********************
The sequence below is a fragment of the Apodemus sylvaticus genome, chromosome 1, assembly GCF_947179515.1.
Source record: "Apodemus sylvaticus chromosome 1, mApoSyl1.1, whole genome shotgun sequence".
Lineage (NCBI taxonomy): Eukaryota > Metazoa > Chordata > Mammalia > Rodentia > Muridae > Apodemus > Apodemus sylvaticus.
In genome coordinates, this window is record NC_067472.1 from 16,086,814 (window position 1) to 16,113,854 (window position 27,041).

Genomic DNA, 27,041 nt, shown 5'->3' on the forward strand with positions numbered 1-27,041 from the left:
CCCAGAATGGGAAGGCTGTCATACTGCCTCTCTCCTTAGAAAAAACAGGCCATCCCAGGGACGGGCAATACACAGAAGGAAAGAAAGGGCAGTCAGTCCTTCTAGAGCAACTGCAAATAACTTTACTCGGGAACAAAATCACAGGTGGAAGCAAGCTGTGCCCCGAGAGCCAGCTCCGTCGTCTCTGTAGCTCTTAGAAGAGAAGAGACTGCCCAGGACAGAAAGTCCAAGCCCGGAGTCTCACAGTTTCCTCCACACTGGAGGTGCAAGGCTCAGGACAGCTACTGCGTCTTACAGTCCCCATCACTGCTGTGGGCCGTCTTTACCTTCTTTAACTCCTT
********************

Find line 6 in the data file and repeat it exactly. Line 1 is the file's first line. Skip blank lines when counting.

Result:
CCCAGAATGGGAAGGCTGTCATACTGCCTCTCTCCTTAGAAAAAACAGGCCATCCCAGGGACGGGCAATACACAGAAGGAAAGAAAGGGCAGTCAGTCCTTCTAGAGCAACTGCAAATAACTTTACTCGGGAACAAAATCACAGGTGGAAGCAAGCTGTGCCCCGAGAGCCAGCTCCGTCGTCTCTGTAGCTCTTAGAAGAGAAGAGACTGCCCAGGACAGAAAGTCCAAGCCCGGAGTCTCACAGTTTCCTCCACACTGGAGGTGCAAGGCTCAGGACAGCTACTGCGTCTTACAGTCCCCATCACTGCTGTGGGCCGTCTTTACCTTCTTTAACTCCTT